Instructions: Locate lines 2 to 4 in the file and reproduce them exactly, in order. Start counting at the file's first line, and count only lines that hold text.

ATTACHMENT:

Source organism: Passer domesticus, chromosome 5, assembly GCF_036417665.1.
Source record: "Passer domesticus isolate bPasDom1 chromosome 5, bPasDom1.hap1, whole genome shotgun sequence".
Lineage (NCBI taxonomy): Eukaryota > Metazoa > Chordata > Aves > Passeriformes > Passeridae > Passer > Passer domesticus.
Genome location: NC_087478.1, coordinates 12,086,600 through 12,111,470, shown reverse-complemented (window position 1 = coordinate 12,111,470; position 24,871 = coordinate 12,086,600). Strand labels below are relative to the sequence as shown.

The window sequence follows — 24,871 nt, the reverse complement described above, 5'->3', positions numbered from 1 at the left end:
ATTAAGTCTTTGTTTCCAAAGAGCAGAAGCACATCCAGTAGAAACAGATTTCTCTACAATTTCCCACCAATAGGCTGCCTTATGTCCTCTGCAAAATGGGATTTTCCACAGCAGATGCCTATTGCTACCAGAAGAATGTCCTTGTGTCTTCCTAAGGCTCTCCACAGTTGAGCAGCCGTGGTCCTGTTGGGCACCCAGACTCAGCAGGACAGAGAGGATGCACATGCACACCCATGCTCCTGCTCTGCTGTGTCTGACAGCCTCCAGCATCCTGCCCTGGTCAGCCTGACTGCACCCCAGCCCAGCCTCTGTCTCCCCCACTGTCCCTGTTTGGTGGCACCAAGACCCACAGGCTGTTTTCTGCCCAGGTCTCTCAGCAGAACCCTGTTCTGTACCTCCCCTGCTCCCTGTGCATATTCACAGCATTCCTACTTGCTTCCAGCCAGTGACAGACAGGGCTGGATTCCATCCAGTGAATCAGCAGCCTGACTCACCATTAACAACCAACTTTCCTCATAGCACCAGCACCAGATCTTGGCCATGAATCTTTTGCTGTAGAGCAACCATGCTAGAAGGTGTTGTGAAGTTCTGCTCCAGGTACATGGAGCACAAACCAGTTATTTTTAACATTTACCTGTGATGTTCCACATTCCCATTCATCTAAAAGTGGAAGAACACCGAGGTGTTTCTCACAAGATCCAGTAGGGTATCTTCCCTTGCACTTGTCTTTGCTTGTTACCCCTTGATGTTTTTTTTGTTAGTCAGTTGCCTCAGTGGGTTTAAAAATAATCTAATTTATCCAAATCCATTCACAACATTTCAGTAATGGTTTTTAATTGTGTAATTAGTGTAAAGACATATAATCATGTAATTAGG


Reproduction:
Source record: "Passer domesticus isolate bPasDom1 chromosome 5, bPasDom1.hap1, whole genome shotgun sequence".
Lineage (NCBI taxonomy): Eukaryota > Metazoa > Chordata > Aves > Passeriformes > Passeridae > Passer > Passer domesticus.
Genome location: NC_087478.1, coordinates 12,086,600 through 12,111,470, shown reverse-complemented (window position 1 = coordinate 12,111,470; position 24,871 = coordinate 12,086,600). Strand labels below are relative to the sequence as shown.